The Roman city of Cemenelum was founded in the 1st century AD as a staging post for Roman troops in the Alpes Maritime region and it later became the regional capital. The amphitheatre is not as big or as well-preserved as those found in Arles or Nimes, but along with the Roman baths and arena, visitors can gain a sense of wonder into Roman life by paying a visit to the archaeological museum (Musée Archéologique de Nice-Cimiez) on Avenue des Arènes. Cemenelum existed as a separate city until it gradually became part of Nice itself.
Walk through the park Arènes (a great place to picnic), and a little further down the Avenue is the lovely Musée Matisse, which houses much of the artist’s work, as well as his personal belongings, and provides a comprehensive retrospective on the man and his art. Like many of the surrounding buildings, this large residential villa was built at the turn of the century when wealthy European families began to spend winters on the French Riviera.
The grand Boulevard de Cimiez was laid out by architects in the 1880s at a time when large expensive hotels became fashionable for the rich and famous. Nowhere is this more in evidence than in the Grand Hotel, built in 1908, the Majestic Hotel (which was once Nice’s biggest and smartest) and Queen Victoria’s favourite, The Excelsior Régina Palace.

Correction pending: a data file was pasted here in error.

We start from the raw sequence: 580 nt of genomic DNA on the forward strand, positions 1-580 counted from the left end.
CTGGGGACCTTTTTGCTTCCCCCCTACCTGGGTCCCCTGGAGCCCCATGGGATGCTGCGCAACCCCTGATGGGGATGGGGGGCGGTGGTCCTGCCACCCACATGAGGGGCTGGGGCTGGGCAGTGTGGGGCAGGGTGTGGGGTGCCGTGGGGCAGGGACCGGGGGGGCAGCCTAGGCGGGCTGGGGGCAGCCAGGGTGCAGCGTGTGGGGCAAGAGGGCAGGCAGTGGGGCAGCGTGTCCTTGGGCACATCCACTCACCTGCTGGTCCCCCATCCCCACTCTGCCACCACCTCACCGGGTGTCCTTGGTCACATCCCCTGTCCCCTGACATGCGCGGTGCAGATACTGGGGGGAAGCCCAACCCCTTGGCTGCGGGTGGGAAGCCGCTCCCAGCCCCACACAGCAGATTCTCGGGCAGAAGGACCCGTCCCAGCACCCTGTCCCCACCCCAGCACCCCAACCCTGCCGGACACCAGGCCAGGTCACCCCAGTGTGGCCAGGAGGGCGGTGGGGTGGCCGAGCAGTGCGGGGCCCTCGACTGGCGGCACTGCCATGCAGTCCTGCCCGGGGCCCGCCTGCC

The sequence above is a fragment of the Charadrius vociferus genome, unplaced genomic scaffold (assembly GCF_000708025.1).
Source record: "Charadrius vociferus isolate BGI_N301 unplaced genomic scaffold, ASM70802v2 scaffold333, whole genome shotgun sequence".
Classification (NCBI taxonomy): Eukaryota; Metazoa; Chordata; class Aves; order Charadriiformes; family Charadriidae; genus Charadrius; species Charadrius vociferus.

The Palace came to characterise “La Belle Époque”, the period in French history of social, political and economic progress before World War One. However, it became a military hospital during the war and later, like many of the grand hotels in the neighbourhood, it went into decline.
Fewer guests arrived during The Great Depression and during the 1930s people began to want to holiday beside the sea, moving to newer hotels that were being built along the promenade. The Palace was turned into apartments in the 1930s (where Matisse himself stayed throughout the early years of World War Two, painting the ceiling from his bed with a paint brush attached to a long pole).
At the eastern side of Park Arènes is the Cimiez Monastery, which has been home to Franciscan monks since the 16th century. The monastery gardens are a wonderful place to look out at the world and contemplate life or lunch.
What’s more, Matisse and fellow painter, Raoul Dufy, are buried on opposite sides of Cimiez Cemetery, amongst Russian and British diplomats and the 1937 Nobel Prize winner for Literature, Roger Martin du Gard.
Up until recently, the Roman remains were used to host the annual jazz festival, until it outgrew the venue and was moved into town. Nowadays, the neighbourhood is mostly residential but remains very chic; a tribute to its artistic and cultural legacy.